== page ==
“2 minutes exercise will stop you ageing”
Headlines reporting medical breakthroughs or general health-related stories are often particularly attention grabbing. A justification could be that by their nature, such stories are about things that might potentially save or shorten your life. When those headlines are combined with being splashed across the front page of a major newspaper, it’s certainly worth taking note. This week, The Daily Express led with “2 minutes exercise will stop you ageing” (or “Two minutes exercise a week can beat ageing” for the online version). Just two minutes of exercise per week? That’s something even I could probably manage!
What about the actual research?
The research, led by Dr John Babraj from Abertay University, Dundee, was published as a Letter to the Editor in the Journal of the American Geriatrics Society. The article is titled: “Extremely short-duration high-intensity training substantially improves the physical function and self-reported health status of elderly adults”. Describing the results as “substantial” sets up the expectation that they are likely to be compelling and based on a very sound methodological basis. It’s rare, though not completely unheard of, to see such terminology used in a scientific title; journals often have strict rules about what you can and cannot say, to stop the findings being misrepresented before the reader has a chance to decide for themselves (a bit like the way headlines in the media are often accused of not matching what they actually report, but by the time you’ve found that out, the paper has already got the sale or a click to their website. Have a look at our How to “Research the Headlines”).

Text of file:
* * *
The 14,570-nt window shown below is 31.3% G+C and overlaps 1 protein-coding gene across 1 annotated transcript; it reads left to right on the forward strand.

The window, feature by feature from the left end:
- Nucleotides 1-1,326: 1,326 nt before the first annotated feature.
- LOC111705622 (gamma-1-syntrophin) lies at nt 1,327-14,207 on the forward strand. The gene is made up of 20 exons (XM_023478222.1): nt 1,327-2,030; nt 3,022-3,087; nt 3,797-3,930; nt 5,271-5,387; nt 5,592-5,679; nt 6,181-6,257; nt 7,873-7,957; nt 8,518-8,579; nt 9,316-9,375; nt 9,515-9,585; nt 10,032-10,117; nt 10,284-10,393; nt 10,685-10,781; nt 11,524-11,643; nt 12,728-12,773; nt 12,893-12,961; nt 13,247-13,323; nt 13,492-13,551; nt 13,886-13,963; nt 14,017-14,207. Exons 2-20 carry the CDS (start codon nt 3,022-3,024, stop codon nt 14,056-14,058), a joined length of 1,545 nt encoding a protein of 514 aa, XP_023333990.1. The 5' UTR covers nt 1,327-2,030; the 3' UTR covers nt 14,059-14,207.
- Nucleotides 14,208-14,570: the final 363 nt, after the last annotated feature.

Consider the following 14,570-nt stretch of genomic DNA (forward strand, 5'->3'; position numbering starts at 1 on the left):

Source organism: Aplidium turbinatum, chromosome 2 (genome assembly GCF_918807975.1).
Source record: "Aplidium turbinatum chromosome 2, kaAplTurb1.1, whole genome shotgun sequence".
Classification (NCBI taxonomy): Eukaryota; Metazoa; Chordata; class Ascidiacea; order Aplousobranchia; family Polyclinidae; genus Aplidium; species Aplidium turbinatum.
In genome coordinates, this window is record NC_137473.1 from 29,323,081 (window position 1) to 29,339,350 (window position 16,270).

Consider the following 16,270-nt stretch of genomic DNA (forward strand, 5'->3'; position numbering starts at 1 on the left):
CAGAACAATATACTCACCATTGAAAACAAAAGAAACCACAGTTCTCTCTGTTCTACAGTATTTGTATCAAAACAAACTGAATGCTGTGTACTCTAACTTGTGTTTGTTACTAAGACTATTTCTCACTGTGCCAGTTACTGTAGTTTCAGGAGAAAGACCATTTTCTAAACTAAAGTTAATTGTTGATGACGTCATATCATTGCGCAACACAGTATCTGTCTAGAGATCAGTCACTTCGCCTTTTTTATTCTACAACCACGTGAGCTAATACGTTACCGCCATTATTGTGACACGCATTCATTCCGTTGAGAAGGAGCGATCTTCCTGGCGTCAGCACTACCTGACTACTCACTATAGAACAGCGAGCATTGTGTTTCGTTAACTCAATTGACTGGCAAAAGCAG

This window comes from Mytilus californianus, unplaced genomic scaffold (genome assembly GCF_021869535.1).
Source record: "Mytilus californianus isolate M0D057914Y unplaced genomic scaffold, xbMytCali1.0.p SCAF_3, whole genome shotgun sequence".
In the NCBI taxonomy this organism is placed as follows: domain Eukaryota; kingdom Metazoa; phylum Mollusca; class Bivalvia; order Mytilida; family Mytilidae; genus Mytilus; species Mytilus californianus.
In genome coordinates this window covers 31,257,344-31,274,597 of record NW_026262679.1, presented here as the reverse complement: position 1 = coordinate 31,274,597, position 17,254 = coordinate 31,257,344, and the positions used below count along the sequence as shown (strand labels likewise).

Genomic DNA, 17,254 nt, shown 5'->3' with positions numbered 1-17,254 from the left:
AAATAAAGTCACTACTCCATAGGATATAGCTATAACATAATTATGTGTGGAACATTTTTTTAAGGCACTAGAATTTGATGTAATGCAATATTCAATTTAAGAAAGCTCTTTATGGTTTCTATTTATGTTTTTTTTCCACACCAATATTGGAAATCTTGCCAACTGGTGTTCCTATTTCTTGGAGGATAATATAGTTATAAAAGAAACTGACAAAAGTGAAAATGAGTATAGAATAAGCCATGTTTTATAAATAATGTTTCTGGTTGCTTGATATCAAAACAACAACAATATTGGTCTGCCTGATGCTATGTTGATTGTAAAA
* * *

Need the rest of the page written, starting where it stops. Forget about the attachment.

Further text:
Anyway, on with the research. The study examined whether high-intensity training (HIT) affected physical function and self-reported health in a group of older adults. HIT is essentially very short bursts of exercise performed at a person’s maximum capacity. That is, pushing yourself to your limit, but only for short periods of time, and only on a few occasions per session. While HIT has been examined before, the researchers note theirs was the first study to consider it in older adults.